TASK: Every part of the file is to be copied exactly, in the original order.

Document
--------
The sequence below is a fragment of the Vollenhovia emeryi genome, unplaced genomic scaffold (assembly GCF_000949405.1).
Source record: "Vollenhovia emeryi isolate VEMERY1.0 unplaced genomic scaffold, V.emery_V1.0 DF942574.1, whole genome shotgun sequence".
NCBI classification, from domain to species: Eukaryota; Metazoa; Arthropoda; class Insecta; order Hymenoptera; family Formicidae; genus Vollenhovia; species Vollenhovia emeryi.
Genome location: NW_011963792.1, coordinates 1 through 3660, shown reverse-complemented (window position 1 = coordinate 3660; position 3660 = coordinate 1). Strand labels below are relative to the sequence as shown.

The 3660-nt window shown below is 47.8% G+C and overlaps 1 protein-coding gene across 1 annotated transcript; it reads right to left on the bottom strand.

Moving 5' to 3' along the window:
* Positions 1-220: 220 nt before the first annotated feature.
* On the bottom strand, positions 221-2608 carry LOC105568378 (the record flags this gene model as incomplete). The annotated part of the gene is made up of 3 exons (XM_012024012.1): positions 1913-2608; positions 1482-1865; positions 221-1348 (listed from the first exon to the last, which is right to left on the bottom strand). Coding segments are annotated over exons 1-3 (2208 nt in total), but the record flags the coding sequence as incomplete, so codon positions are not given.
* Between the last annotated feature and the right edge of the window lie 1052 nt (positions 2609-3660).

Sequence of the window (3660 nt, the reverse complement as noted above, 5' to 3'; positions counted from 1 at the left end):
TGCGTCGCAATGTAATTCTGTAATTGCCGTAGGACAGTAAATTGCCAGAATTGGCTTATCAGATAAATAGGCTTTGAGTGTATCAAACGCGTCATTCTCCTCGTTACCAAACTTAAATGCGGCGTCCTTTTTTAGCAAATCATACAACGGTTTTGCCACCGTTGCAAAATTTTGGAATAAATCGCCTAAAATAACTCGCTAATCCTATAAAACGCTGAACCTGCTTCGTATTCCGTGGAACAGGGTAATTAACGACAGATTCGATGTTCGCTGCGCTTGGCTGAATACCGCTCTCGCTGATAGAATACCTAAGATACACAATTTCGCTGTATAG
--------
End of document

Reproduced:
The sequence below is a fragment of the Vollenhovia emeryi genome, unplaced genomic scaffold (assembly GCF_000949405.1).
Source record: "Vollenhovia emeryi isolate VEMERY1.0 unplaced genomic scaffold, V.emery_V1.0 DF942574.1, whole genome shotgun sequence".
NCBI classification, from domain to species: Eukaryota; Metazoa; Arthropoda; class Insecta; order Hymenoptera; family Formicidae; genus Vollenhovia; species Vollenhovia emeryi.
Genome location: NW_011963792.1, coordinates 1 through 3660, shown reverse-complemented (window position 1 = coordinate 3660; position 3660 = coordinate 1). Strand labels below are relative to the sequence as shown.

The 3660-nt window shown below is 47.8% G+C and overlaps 1 protein-coding gene across 1 annotated transcript; it reads right to left on the bottom strand.

Moving 5' to 3' along the window:
* Positions 1-220: 220 nt before the first annotated feature.
* On the bottom strand, positions 221-2608 carry LOC105568378 (the record flags this gene model as incomplete). The annotated part of the gene is made up of 3 exons (XM_012024012.1): positions 1913-2608; positions 1482-1865; positions 221-1348 (listed from the first exon to the last, which is right to left on the bottom strand). Coding segments are annotated over exons 1-3 (2208 nt in total), but the record flags the coding sequence as incomplete, so codon positions are not given.
* Between the last annotated feature and the right edge of the window lie 1052 nt (positions 2609-3660).

Sequence of the window (3660 nt, the reverse complement as noted above, 5' to 3'; positions counted from 1 at the left end):
TGCGTCGCAATGTAATTCTGTAATTGCCGTAGGACAGTAAATTGCCAGAATTGGCTTATCAGATAAATAGGCTTTGAGTGTATCAAACGCGTCATTCTCCTCGTTACCAAACTTAAATGCGGCGTCCTTTTTTAGCAAATCATACAACGGTTTTGCCACCGTTGCAAAATTTTGGAATAAATCGCCTAAAATAACTCGCTAATCCTATAAAACGCTGAACCTGCTTCGTATTCCGTGGAACAGGGTAATTAACGACAGATTCGATGTTCGCTGCGCTTGGCTGAATACCGCTCTCGCTGATAGAATACCTAAGATACACAATTTCGCTGTATAG